Jimi Hendrix’s Ultimate Solo Guitar Lesson
We watched The rhythmic technique of Jimi Hendrix in our previous lesson, we now turn to his other notable strengths as a pioneering rock blues performer.
We’re going to be focusing on Jimi’s lead techniques individually as there is a lot of ground to cover here – and it’s great to learn!
1. Jimi’s strings curves
Learn to master the most expressive lead techniques with three of Jimi’s favorite approaches.
elbows in unison
Check out the solos in All Along The Watchtower and you’ll hear Jimi’s unison bends (two notes of the same pitch played at the same time – one with a string bend and one with a fretted note). You can play fast and accurately, so you don’t hear much of the upward turn, or you can pull the turn away creating dissonance along the way. It’s yours!
Jimi loved this technique and used it in so many songs, perhaps most notably Foxey Lady. When you reach the top of the turn, hit the string with your pick to mute the note and create the staccato effect. Follow the next note with a quick BB King style vibrato, rotating your wrist rather than just moving your fretting finger.
Catch the turn
This delicate technique is a registered trademark of Jimi consisting of two rope bends: a standard bend followed by a pre-bend on an adjacent rope, which is then released.
Simply roll your second finger across from the second string to “catch” the third. The course of the first turn should automatically push the third rope into a turn.
2. Hybrid techniques
Some of Jimi’s more extreme sounds have come from mixing different techniques together – with great effect!
Pentatonic trill and dive
Simply tap your whammy bar while performing a trill with hammers and pull-ups on the 12th and 15th frets of the second string to achieve that interesting ambulance siren-style Doppler effect. For more extreme sounds, try it on the third string, which has lower tension.
Legato and slides
Jimi was so ahead of his time with his legato technique. His style spawned the fluid technique of many players including Richie Blackmore and Joe Satriani (and many modern shredders too) with this very idea.
Slides and drone
Jimi’s psychedelic and Indian influences can be heard in ideas like this. The low E is used as a constant drone in the background while the octaves spell out the notes of the E Dorian scale (EF # G a BC # D).
Rhythm / lead crossover
This example combines a Foxey Lady style chord set with more technical fast paced pentatonic ideas in 14th position. Use all available pull-offs to increase the speed of the final lick. you may want to lean up and down in one motion in the last bar.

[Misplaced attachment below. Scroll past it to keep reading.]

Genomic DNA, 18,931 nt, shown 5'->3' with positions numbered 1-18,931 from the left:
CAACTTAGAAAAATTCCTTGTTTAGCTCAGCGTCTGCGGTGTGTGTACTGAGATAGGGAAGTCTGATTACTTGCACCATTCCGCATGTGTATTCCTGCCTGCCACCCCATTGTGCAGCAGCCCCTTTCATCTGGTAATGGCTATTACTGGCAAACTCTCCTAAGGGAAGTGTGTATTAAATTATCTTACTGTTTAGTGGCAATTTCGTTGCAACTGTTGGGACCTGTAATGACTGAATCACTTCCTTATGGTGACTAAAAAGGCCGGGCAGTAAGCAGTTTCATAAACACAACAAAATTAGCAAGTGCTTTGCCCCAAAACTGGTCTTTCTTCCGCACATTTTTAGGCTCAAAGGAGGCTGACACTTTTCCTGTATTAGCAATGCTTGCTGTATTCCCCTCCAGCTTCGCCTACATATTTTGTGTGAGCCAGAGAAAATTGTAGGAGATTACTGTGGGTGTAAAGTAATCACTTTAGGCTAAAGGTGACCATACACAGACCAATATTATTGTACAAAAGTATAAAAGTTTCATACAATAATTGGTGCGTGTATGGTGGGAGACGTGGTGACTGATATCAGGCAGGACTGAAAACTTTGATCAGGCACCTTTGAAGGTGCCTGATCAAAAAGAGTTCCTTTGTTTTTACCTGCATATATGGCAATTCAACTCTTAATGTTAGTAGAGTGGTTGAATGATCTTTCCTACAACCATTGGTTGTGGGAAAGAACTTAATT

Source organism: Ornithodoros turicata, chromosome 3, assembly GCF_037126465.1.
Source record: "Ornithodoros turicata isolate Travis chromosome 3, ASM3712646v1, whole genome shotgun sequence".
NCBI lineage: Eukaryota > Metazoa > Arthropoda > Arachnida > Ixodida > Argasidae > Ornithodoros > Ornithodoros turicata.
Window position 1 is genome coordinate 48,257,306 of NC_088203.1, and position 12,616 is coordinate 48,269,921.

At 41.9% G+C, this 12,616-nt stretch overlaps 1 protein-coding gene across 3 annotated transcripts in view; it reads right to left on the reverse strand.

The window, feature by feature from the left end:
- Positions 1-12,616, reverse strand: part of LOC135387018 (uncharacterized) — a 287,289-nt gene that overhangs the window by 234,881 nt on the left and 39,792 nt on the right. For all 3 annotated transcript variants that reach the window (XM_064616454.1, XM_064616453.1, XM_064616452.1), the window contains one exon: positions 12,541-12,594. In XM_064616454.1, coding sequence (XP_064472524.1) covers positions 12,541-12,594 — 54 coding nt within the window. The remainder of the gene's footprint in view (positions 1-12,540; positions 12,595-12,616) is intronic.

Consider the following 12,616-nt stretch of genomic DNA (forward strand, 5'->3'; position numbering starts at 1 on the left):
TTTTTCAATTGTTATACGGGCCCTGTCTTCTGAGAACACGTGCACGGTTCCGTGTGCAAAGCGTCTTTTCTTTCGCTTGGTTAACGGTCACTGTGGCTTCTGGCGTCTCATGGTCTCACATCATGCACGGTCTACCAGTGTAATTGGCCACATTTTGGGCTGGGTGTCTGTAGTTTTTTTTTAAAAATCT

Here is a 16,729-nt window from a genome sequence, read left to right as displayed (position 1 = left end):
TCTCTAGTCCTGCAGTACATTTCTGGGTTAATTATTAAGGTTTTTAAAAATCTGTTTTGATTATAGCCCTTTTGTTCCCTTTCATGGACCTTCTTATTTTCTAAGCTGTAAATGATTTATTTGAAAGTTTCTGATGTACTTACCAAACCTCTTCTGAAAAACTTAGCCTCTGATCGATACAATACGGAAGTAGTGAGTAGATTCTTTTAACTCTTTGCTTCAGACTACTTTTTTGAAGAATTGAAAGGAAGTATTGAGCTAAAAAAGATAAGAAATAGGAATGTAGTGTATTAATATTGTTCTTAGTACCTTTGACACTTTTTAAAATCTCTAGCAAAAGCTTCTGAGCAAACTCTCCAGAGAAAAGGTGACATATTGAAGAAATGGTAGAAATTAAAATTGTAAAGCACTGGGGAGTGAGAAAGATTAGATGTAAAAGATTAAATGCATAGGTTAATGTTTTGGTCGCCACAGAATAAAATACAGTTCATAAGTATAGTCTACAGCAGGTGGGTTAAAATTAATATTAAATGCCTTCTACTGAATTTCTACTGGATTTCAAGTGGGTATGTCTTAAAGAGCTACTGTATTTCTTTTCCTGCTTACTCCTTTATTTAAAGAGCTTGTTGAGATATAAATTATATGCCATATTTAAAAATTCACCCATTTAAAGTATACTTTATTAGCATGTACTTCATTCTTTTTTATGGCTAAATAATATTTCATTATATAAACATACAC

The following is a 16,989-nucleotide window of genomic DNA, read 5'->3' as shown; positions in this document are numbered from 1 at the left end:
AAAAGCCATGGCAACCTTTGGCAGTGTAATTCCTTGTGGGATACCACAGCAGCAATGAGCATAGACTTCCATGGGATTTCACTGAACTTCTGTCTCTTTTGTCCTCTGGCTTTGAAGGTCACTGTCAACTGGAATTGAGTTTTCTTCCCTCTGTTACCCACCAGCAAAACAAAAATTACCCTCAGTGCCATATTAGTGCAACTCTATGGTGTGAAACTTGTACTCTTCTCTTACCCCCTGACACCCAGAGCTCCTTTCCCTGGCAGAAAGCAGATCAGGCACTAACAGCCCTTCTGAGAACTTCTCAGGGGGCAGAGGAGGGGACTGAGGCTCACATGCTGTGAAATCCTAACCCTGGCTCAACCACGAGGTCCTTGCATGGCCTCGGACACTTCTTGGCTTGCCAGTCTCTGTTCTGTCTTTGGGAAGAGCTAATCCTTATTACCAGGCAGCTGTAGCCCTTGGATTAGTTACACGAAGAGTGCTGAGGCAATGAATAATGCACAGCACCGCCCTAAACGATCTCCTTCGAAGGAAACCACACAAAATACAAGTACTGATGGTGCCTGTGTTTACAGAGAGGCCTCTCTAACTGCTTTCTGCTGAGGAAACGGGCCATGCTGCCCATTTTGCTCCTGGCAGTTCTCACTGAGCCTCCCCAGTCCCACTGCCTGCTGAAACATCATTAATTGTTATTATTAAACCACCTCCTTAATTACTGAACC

3. Hendrix’s shock bar techniques
Diving Bomb Trill
This is one of Jimi’s most extreme techniques and follows on from the idea of the pentatonic trill. This works especially well on the fourth and third strings, but you should experiment all over the neck.
Simply trill with hammers and pulls between the 12th fret and the open note on your string of choice as you dip the whammy bar.
Classic Jimi Dive
Unlike EVH’s single-note dive bombs with Van Halen, Jimi tended to favor the use of multiple strings for a wilder, out-of-tune sound that is not far from a demented car engine.
Slide your hand up the shaft, then spray spray in a smooth, continuous motion.
4. Harmonic Scoops
5. Play on feeling: in and out of time
Speed up or slow down – it’s up to you to play this free time however you want. There isn’t really a rule here – it’s all about the “feel”.
Just speed up and slow down this repeated phrase as you see fit. Eventually, you’ll hit beats that line up with the beat of the accompanying music. This is a trick that jimi often used in her improvised solos.
6. Jimi’s wah techniques
Get your groove on with this three-step look at Jimi’s wah style
wah voodoo child
The wah movement here keeps time on the quarter note, as if you were tapping your foot in time. The trick is to develop the independence of your foot, so that it does not follow the other rhythms that you play with your hands.
Baby cry effect
The faster eighth note wah rhythm can be done on anything but tends to work best on single notes. This way you’ll really hear the classic “crying baby” effect that helped name the original Dunlop pedal. The faster wah action makes it much easier to play while standing.
Following notes wah
This vocal-like effect is ideal on cleaner sounds, where you can follow individual focused notes rather than just moving in a constant rhythm. It’s a lot harder and harder on the foot and ankle, so you can try this at a slower tempo initially.